Yesterday morning our guests embarked and we sailed from Outer Harbour at 1000. The youth crew were excellent hosts and they ensured that our new friends were made welcome and involved them in all aspects of sailing the ship. The wind freshened to 30 kts which made for a wild ride. The squeals of delight made me think that I was on a roller coaster. Our newest crew members all had a ball and they were sad to leave the ship after we had berthed back alongside at 1300.The weather had started to turn nasty and pour with rain delaying the required harbour furls of the square sails. End of voyage talks were conducted by each watch while Nathan (XO) and I kept a close watch on the deteriorating weather. A strong SW change was due in later in the afternoon and the thought of being on a lee shore with 30-40kts of wind was not very appealing. Remaining on the Outer Harbour wharf was not a great idea either as the storm surge would reach us there. I decided to sail at 1530 and seek refuge further up the Port Adelaide River. Just as we were about to depart we were hit by the sou’westerly change with wind gusting over 40kts. The change in wind direction actually helped our cause and we got away cleanly and commenced motoring up the river. With the wind behind us and with engines at slow ahead we were making over 10kts. We berthed about 30 minutes later at a more sheltered wharf and settled down for a comfortable albeit damp evening. The rain continued for most of the night which regrettably caused the cancellation of the end of voyage concert.This morning it was up at 0630 to give the ship a good scrub down and then the youth crew were given time to pack up their gear in preparation for leaving the ship. The ship sailed at 0930 for the quick trip up the river to our final berth getting alongside at 1000. For our arrival, the yards were manned and the national anthem was sung with great gusto as we approached the wharf.I had the pleasure of presenting voyage certificates to the youth crew and the Order of Australia Emblem to Danny Jones, a local young man from Adelaide. Voyage 6/00 has been a lot of fun and each of us overcame some significant challenges (me included).We are now looking forward to some time here in Adelaide and especially the youth crew reunion that is being held on Saturday evening. It’s always good to catch up with old shipmates and swap a few yarns. On Monday we embark the next youth crew for the voyage to Melbourne. Chat to you then.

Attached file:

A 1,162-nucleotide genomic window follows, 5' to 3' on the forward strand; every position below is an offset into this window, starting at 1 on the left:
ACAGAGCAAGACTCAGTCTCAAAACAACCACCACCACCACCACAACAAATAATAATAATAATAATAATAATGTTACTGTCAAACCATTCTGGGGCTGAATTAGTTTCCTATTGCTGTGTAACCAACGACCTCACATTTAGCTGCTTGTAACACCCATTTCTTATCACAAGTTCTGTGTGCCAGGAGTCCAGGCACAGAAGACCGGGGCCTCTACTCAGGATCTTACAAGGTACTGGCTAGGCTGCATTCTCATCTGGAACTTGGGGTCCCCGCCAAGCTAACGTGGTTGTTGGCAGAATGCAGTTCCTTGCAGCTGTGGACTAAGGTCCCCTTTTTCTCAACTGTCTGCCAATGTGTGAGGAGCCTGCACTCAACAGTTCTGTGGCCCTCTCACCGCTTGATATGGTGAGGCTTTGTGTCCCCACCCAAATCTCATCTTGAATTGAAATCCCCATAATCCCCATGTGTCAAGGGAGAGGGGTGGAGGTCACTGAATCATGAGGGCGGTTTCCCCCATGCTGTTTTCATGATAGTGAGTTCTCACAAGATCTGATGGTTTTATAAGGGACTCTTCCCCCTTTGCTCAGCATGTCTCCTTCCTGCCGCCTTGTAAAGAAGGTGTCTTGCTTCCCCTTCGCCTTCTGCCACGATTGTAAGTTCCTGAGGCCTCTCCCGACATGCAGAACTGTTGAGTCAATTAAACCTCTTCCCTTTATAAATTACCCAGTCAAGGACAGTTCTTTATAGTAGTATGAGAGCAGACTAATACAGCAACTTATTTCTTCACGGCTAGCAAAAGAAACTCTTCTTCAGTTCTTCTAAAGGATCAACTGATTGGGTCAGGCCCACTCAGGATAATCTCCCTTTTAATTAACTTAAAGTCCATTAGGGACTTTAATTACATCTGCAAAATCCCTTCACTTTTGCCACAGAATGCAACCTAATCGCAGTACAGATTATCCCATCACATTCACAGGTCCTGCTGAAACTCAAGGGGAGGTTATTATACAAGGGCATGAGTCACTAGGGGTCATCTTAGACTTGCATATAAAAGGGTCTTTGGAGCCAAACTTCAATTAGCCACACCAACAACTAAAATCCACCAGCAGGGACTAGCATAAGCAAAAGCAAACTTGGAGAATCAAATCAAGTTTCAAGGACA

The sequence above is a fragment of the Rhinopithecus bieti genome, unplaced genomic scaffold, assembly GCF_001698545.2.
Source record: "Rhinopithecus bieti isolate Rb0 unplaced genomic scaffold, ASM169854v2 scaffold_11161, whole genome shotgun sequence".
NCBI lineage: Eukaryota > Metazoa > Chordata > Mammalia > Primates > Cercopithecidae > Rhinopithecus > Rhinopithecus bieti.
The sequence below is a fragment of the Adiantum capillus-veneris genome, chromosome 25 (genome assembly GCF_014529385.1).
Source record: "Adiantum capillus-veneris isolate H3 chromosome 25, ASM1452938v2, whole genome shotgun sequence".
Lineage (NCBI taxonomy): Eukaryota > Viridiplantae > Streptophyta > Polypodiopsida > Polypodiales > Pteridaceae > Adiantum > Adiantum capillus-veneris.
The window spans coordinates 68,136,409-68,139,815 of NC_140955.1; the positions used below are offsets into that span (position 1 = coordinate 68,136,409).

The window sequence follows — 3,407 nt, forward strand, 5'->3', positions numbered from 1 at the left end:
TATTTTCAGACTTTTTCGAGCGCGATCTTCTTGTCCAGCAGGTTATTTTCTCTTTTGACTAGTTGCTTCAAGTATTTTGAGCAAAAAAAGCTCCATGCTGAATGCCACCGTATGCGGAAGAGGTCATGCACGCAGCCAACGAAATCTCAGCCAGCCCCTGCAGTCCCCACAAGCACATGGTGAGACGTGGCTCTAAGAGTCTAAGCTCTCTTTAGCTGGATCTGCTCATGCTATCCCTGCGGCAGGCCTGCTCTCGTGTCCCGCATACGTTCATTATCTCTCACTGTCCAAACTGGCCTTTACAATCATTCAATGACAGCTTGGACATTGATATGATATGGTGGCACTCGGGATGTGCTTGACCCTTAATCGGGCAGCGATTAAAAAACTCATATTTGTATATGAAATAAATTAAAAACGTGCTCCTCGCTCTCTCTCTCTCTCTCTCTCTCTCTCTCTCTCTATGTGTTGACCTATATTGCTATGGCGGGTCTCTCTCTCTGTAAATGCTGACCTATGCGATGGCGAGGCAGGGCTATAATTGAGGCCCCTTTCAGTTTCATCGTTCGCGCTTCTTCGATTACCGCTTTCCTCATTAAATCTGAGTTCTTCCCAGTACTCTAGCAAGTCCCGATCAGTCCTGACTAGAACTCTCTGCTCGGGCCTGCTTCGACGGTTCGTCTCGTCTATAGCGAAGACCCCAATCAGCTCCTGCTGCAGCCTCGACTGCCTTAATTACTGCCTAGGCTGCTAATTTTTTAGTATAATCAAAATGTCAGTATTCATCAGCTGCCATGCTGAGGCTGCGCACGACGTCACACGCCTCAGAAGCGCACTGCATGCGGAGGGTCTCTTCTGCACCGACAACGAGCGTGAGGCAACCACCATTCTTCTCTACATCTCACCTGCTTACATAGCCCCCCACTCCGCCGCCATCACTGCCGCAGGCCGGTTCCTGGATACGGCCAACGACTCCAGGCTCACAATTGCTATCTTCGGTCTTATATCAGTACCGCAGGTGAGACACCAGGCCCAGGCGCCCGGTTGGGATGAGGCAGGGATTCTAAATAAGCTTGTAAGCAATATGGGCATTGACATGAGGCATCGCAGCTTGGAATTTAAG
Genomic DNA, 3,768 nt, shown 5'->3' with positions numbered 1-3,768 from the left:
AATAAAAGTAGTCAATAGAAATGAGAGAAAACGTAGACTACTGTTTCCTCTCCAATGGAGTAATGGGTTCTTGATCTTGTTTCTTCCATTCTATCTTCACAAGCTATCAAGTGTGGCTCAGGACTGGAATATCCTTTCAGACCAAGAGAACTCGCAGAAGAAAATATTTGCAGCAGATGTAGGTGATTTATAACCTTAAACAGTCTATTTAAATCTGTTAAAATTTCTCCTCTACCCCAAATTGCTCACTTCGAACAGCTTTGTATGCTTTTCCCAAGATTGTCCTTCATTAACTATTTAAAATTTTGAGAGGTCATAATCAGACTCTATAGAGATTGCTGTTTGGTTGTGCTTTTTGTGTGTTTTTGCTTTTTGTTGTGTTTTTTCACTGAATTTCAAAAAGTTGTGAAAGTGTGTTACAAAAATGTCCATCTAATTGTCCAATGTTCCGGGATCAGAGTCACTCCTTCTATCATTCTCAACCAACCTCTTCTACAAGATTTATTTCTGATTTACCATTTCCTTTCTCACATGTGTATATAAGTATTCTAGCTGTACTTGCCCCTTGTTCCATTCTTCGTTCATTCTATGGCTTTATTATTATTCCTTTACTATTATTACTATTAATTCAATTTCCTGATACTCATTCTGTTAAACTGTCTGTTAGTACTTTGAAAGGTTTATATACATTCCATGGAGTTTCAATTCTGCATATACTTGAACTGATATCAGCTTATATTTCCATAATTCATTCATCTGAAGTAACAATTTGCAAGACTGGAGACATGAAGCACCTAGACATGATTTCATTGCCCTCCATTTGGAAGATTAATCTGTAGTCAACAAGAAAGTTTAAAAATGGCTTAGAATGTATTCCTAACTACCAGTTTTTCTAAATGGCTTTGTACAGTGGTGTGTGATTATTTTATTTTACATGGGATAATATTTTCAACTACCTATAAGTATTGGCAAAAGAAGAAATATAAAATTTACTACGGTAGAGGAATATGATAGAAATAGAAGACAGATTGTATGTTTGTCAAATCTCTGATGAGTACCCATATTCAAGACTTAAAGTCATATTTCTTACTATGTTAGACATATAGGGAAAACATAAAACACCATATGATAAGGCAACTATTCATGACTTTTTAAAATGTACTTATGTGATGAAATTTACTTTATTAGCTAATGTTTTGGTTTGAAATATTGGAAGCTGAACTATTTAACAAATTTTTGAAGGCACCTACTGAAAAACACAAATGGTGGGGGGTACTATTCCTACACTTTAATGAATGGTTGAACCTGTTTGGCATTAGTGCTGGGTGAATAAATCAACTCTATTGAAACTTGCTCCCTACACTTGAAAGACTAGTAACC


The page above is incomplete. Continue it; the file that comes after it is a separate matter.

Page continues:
Alongside at McLaren Wharf, Port Adelaide Inner Harbour Wind 180/10kts, Temp 17, Overcast.
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Day 2 found the ship tucked away nice and snug in the lee of the lovely, Mud Island in Moreton Bay. Hands were called at 0630 and the youth crew's presence was kindly requested topside for a bit of move and shake, for our first early morning activity. Then it was away to wash and eat before morning brief took place on the bridge after the formalities of our Colours ceremony at 0800. Dion hatched the plan for the day and then Theresa (our lifesaving and safety equipment expert) took charge for a collective closer look at said lifesaving equipment. Whilst that was happening, remaining staff weighed anchor under a gorgeous blue and sun drenched day and we commenced our pilotage out of Moreton Bay - with Emma the Navigator as our trusty Pilot. Once Theresa had completed her briefing, youth crew turned-to cleaning stations, or as we call it, "happy hour". Whales, turtles and dolphins frolicked as we sailed past them and then out into the Coral Sea we went. A large cargo ship tooted their horn, 'adieu', and we responded in kind. All the while our sea puppies set and furled the sails, had a wee break for lunch, then continued with same all afternoon. Finally, when watch leaders gave me the nod, I gave Dion a wink and he called the ship to tacking stations. Ladies and gents, boys and girls, it was with almost mechanical precision that this youth crew of ours, performed their duties in a well oiled fashion, and they did tack this ship, back and forth, several times to drill and practice the required actions to manouevre this beautiful ship through the wind. I was well impressed. Bravo I said, then Dion stood them down for half an hour. Dinner was taken at 1715, then the youth crew turned-to sea watches, to assist with navigational safety overnight, whilst the others slept soundly. Each watch would take a four hour trick to follow the navigation plan by helm, keep lookout duties and conduct hourly rounds throughout the night. Additionally they would consolidate sail handling and climbing procedures. If they didn't know, now they know - This here is a working ship and we have no passengers embarked. Captain Adam Charlie Farley+